Should it be Daniel or Corey?

The debate begins every year when the NHL awards ballot hits the inbox, but this year may be the biggest mind twister in years as members of the Professional Hockey Writers' Association cast their votes this week on a variety of NHL hardware.

The nose-to-nose photo finish that nobody could have envisioned a month ago is the race for the Hart Trophy, which goes to the player deemed most valuable to his team.

One year after his twin brother, Henrik, was named MVP, the Vancouver Canucks' Daniel Sedin appeared to have this all sewn up until Anaheim power forward Corey Perry began an incredible offensive tear that has the Ducks headed for the postseason.

Over a 15-game stretch heading into Saturday's games, Perry scored 19 goals and 29 points. Over that run, the Ducks went 11-4. Before the run, the Ducks were 11th in the West and seemingly in trouble with goalie Jonas Hiller sidelined because of vertigo.

Daniel Sedin has arguably been the NHL's most consistent player all season for the NHL's best team, yet without Perry scoring like a madman during the season's most critical juncture, the Ducks would be vacationing with the Wild starting Monday.

And it's not like Perry was some slouch before that. Before Saturday, he led the NHL with 50 goals, was second to Sedin with 97 points, led the NHL with 21 third-period goals and had scored 25 goals to tie the score or put the Ducks ahead.

He has scored 17 goals and 31 points in 23 games against a much tougher Pacific Division than Sedin's 11 goals and 27 points in 24 games against the weakest division in hockey, the Northwest.

But here's my rationale for picking Perry.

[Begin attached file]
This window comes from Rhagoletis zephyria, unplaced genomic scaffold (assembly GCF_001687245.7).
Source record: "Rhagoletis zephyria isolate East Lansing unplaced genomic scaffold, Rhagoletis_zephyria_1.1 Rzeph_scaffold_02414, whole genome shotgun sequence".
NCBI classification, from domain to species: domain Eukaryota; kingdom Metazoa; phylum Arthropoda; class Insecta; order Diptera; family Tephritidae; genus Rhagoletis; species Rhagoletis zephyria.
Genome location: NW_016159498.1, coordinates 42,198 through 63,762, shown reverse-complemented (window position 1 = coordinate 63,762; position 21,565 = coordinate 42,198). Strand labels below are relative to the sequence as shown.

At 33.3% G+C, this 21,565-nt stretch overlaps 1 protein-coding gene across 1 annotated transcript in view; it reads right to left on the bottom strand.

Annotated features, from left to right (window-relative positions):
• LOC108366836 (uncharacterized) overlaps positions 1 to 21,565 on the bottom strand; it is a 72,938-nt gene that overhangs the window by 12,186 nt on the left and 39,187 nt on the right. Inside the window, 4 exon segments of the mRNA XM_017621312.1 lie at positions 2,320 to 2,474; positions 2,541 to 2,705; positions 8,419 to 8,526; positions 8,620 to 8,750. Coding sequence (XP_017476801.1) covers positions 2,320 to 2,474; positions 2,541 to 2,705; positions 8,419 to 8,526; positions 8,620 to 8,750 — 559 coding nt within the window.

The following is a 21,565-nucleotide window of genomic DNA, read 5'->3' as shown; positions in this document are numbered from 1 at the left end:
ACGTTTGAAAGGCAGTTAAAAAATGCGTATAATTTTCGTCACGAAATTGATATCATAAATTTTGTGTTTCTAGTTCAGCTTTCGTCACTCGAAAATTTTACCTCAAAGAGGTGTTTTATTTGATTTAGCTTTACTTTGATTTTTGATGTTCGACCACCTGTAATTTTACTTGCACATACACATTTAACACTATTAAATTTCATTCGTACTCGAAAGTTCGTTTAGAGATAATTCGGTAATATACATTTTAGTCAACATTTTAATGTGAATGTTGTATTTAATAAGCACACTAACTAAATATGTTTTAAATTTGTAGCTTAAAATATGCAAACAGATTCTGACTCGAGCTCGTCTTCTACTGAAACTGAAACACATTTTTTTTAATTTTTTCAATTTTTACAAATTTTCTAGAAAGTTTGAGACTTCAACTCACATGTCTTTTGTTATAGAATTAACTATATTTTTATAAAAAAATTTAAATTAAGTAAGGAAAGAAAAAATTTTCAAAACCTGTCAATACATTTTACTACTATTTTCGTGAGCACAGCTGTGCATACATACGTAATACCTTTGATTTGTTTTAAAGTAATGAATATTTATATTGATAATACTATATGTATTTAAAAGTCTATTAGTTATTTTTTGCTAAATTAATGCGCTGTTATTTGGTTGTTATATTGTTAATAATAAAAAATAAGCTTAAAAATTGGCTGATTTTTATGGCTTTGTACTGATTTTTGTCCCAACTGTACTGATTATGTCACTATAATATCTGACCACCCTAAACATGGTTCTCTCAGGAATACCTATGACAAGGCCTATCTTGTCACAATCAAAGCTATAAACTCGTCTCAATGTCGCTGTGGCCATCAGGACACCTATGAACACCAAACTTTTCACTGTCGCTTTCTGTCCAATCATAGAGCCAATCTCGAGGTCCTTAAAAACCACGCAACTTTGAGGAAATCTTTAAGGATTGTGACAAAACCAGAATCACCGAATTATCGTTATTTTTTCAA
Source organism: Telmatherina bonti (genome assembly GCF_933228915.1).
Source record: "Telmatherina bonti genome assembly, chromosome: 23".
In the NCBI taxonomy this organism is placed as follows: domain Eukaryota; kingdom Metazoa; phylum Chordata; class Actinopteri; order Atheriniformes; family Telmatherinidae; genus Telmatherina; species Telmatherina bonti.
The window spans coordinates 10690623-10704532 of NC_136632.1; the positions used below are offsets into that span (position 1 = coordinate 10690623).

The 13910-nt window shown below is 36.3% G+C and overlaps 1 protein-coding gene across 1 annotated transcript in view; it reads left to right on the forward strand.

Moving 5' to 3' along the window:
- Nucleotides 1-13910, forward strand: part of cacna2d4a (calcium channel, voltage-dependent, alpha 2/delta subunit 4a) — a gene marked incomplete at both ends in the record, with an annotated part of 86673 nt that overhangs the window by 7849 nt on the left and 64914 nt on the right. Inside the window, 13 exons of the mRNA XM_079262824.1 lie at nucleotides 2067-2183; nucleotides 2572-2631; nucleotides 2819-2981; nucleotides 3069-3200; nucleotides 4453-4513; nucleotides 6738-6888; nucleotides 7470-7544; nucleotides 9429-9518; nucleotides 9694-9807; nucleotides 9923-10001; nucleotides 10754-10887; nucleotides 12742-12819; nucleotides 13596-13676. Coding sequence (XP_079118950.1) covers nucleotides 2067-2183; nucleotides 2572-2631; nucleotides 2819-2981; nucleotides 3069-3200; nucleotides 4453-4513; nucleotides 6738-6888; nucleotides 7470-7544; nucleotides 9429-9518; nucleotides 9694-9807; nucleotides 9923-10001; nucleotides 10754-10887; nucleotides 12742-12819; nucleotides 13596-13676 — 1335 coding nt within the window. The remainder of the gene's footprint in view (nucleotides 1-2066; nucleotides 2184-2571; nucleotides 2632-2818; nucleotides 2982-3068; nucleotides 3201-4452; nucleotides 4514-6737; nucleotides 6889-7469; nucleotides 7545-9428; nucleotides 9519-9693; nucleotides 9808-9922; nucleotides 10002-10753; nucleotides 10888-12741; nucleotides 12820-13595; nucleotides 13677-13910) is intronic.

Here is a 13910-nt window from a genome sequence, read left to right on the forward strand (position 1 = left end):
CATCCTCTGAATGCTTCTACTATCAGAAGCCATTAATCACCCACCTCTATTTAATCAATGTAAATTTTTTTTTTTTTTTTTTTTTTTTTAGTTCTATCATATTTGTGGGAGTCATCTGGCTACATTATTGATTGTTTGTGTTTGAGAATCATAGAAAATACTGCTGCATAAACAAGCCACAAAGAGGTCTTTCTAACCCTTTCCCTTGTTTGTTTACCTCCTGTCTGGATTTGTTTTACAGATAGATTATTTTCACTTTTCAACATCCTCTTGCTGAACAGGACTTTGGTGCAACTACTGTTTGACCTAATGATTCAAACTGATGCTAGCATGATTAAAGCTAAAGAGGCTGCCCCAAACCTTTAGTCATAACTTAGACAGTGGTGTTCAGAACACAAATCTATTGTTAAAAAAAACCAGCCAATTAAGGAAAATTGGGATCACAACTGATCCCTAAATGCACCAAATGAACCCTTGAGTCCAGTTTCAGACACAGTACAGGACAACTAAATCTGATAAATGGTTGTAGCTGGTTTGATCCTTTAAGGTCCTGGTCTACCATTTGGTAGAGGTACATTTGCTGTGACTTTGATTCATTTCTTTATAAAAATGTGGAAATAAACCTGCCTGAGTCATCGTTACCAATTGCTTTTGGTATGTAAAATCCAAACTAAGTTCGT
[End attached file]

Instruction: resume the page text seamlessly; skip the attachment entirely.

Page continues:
The Canucks are the deepest team in the league. There's no glaring weakness. Daniel Sedin has his sidekick brother, Henrik, and he has Ryan Kesler, who in my mind is every bit as valuable as Sedin.

To use a Ken Hitchcock term, Kesler is a "200-foot player."

Yes, Perry has Bobby Ryan and Ryan Getzlaf (missed six weeks this year) on the same line, but even with Teemu Selanne's wonderful season, the Ducks are not the Canucks. And without Perry's surge at the most important stage of the season, the Ducks wouldn't be in the playoffs.

So, along with the rest of my picks, here's my Hart winner -- Perry. Runners-up: Daniel Sedin; Kesler; Marc-Andre Fleury, Pittsburgh; Martin St. Louis, Tampa Bay.

Norris (best defenseman): Ageless Nicklas Lidstrom may still be the best defenseman in the NHL. Nobody makes it look so easy. But where would Boston be without 6-9 behemoth Zdeno Chara? The immovable wall can dominate a game through his tremendous play and intimidation. He plays half the game, puts up enough points to still be considered offensive and he's a plus-31. Runners-up: Lidstrom; Shea Weber, Nashville; Keith Yandle, Phoenix; Lubomir Visnovsky, Anaheim.

Calder (best rookie): All year long, I was leaning toward San Jose stud rookie Logan Couture. But what Jeff Skinner did for Carolina as the NHL's youngest player was remarkable. The kid scored some sensational goals and helped keep the Hurricanes in the playoff race with a lot less support than Couture. Runners-up: Couture; Michael Grabner, N.Y. Islanders; Corey Crawford, Chicago; John Carlson, Washington.

Selke (best defensive forward): Kesler should win this hands-down. He's an offensive and defensive force, is a penalty-kill stud, uses his size and physicality to nullify opponents in all three zones. In my mind, this guy has developed into Vancouver's most important fixture. Runners-up: Frans Nielsen, N.Y. Islanders; Jonathan Toews, Chicago; Anze Kopitar, Los Angeles; Brooks Laich, Washington.

Lady Byng (most gentlemanly): The Wild's Andrew Brunette is nothing if not a gentleman. Plus, he's remarkably clean with 310 career penalty minutes for a guy who has spent his entire career battling below the goal line. Runners-up: St. Louis, Tampa Bay; Selanne, Anaheim; Pavel Datsyuk, Detroit; Lidstrom, Detroit.

Vezina (best goalie): Picked by the general managers, Boston's Tim Thomas should win it. His 2.02 goals-against average and .938 save percentage are ridiculous. Runners-up: Fleury, Pittsburgh; Roberto Luongo, Vancouver; Pekka Rinne, Nashville; Henrik Lundqvist, N.Y. Rangers.

Jack Adams (best coach): It's picked by the broadcasters, but I'd go with Pittsburgh's Dan Bylsma. A 100-point year despite playing the second half largely without Sidney Crosby and Evgeni Malkin? Simply incredible. Runners-up: Alain Vignealt, Vancouver; Barry Trotz, Nashville, Jacques Lemaire, New Jersey; Dave Tippett, Phoenix.